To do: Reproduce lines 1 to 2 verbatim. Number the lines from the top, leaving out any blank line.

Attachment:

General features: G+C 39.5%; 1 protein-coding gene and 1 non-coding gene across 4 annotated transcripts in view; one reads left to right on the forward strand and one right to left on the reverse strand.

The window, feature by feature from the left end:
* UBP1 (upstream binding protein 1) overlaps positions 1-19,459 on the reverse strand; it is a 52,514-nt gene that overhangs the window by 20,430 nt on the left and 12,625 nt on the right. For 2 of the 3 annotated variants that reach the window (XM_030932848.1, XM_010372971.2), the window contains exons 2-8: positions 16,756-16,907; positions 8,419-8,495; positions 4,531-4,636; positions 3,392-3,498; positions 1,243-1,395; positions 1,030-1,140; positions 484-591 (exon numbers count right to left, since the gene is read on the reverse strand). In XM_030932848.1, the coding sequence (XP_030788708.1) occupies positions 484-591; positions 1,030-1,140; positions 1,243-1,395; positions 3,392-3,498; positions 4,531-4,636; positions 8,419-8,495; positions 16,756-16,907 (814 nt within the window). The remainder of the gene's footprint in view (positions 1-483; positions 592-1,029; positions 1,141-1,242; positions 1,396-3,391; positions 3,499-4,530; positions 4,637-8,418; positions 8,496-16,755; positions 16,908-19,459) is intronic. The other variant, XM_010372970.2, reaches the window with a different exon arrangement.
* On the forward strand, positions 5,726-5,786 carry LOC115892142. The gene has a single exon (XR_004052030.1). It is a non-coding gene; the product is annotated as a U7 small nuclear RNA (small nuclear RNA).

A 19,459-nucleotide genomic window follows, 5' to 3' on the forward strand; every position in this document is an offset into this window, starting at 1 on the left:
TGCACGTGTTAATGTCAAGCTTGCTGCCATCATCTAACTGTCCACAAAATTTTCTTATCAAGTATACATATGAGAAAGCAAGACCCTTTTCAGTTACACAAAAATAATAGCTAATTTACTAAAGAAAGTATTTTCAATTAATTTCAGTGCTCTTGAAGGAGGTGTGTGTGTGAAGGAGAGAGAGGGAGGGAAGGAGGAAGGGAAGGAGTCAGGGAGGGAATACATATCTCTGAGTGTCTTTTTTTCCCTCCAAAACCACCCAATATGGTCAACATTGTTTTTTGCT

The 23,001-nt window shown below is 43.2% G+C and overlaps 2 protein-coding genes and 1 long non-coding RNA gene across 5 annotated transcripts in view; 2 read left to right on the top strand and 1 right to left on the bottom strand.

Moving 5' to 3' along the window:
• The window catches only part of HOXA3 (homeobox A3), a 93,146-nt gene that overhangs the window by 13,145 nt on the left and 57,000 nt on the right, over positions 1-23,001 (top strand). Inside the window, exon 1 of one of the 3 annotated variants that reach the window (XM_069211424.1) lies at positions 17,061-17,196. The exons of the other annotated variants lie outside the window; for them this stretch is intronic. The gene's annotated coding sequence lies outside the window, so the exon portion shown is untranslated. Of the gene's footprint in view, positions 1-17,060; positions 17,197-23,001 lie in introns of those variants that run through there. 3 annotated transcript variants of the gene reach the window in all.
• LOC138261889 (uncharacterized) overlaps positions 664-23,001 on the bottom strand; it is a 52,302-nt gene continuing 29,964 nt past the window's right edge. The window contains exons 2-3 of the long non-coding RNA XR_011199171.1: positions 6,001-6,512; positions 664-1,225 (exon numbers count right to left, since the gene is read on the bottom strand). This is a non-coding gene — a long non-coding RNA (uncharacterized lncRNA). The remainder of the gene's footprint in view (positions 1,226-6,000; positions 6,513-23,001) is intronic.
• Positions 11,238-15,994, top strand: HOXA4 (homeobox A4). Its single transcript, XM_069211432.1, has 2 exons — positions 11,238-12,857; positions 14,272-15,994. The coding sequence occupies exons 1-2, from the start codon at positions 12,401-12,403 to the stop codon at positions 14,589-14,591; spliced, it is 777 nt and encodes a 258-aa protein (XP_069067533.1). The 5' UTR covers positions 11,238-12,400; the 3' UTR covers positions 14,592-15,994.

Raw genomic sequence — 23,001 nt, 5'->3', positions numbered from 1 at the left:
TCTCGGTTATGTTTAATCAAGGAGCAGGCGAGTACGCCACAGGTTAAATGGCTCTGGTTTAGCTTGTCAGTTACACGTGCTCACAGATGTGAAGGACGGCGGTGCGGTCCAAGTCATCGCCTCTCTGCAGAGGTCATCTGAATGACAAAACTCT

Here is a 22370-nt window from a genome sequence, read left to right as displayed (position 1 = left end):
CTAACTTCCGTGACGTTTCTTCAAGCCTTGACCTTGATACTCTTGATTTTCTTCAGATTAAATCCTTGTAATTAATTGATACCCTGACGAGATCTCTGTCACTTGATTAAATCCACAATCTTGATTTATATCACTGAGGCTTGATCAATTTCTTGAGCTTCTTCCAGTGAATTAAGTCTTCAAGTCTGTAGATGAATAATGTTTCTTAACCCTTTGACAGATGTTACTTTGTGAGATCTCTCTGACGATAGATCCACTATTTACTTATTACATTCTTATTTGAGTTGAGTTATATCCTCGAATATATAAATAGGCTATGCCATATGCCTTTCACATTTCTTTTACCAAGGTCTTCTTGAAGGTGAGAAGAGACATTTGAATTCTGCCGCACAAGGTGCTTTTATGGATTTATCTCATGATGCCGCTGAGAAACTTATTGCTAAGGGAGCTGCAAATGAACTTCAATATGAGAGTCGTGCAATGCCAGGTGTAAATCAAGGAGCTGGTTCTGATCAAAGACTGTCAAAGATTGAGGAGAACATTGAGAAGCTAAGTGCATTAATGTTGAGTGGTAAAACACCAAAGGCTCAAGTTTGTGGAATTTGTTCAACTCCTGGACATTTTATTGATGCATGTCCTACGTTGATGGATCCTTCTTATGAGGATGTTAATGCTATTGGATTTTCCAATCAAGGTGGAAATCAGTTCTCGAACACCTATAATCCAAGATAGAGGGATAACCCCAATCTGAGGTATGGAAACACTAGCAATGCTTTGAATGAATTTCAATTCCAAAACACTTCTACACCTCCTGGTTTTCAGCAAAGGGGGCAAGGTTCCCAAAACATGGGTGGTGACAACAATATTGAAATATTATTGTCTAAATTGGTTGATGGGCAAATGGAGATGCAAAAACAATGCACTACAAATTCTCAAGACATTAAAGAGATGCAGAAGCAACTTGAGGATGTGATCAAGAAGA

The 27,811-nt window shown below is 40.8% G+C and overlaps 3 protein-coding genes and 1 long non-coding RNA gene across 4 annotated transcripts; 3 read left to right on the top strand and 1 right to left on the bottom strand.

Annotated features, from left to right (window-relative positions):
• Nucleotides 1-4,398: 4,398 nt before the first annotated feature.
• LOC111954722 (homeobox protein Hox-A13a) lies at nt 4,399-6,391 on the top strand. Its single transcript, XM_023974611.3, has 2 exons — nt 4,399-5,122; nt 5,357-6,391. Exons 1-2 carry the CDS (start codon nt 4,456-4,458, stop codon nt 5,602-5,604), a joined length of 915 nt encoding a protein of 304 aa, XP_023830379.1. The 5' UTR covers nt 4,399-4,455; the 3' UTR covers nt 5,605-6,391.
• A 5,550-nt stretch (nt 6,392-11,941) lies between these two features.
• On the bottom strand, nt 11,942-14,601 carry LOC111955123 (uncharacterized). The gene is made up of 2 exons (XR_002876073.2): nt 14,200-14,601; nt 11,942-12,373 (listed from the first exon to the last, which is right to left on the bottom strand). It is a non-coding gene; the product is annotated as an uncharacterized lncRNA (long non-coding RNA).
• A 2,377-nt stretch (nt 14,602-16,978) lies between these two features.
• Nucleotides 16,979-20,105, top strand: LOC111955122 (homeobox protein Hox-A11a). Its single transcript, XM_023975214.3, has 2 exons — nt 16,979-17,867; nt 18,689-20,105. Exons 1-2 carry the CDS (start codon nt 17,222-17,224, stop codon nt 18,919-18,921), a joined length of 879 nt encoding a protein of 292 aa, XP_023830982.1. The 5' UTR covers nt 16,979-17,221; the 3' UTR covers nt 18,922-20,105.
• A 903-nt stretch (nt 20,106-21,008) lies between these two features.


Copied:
General features: G+C 39.5%; 1 protein-coding gene and 1 non-coding gene across 4 annotated transcripts in view; one reads left to right on the forward strand and one right to left on the reverse strand.

The window, feature by feature from the left end: